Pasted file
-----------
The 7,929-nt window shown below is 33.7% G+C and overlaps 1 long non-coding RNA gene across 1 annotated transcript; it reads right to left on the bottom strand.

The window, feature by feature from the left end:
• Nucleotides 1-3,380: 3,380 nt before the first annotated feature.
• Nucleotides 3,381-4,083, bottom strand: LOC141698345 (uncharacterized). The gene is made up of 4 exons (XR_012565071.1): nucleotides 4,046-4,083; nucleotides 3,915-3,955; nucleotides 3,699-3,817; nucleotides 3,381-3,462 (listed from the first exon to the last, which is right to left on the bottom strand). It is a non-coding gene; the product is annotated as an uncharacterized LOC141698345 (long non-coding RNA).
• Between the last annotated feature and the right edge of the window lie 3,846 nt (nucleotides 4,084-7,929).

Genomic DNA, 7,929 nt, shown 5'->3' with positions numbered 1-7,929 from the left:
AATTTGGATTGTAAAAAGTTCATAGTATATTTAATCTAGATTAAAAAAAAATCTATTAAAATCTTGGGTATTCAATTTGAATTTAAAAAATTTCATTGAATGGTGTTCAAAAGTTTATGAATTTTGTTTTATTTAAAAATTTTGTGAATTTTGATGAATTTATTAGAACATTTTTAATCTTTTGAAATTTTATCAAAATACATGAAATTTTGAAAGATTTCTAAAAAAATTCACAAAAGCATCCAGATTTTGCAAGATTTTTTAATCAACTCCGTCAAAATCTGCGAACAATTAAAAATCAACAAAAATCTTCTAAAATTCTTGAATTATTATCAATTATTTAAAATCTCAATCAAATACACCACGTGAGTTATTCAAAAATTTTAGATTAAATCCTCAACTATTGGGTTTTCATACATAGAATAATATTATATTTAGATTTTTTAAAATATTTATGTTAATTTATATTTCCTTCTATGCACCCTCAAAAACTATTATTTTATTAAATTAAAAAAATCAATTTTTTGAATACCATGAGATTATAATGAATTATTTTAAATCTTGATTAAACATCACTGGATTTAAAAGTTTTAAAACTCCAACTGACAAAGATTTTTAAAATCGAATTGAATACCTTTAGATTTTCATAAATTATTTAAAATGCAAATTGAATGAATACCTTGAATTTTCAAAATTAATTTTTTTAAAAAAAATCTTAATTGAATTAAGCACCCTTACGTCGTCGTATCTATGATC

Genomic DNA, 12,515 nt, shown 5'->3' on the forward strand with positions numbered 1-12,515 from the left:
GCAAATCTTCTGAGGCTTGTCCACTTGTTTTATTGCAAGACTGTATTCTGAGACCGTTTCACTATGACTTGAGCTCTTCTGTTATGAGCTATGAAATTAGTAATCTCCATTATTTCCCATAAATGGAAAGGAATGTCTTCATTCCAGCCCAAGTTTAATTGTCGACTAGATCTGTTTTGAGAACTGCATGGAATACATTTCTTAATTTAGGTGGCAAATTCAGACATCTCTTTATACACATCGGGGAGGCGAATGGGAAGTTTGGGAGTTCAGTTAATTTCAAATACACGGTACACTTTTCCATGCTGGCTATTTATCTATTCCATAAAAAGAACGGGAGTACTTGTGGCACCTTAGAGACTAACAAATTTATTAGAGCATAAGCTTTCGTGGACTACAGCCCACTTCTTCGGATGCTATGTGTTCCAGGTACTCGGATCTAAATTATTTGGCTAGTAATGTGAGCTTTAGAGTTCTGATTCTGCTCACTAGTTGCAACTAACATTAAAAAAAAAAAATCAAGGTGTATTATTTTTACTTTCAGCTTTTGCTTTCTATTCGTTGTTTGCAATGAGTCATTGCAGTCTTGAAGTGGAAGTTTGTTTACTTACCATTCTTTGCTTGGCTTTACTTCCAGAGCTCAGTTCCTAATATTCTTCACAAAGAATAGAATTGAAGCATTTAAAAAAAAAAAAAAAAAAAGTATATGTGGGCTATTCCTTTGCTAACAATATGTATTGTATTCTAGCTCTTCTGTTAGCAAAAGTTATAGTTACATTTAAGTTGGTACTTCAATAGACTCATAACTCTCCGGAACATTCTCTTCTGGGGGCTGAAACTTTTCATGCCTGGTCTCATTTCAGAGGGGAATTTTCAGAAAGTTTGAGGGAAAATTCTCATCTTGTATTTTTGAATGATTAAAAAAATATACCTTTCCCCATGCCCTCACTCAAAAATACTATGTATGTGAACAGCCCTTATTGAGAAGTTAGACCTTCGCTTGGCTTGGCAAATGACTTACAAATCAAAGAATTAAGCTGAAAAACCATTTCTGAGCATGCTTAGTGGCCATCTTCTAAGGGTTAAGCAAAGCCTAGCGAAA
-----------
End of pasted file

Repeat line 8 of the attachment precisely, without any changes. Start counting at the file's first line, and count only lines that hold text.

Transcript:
Genomic DNA, 12,515 nt, shown 5'->3' on the forward strand with positions numbered 1-12,515 from the left: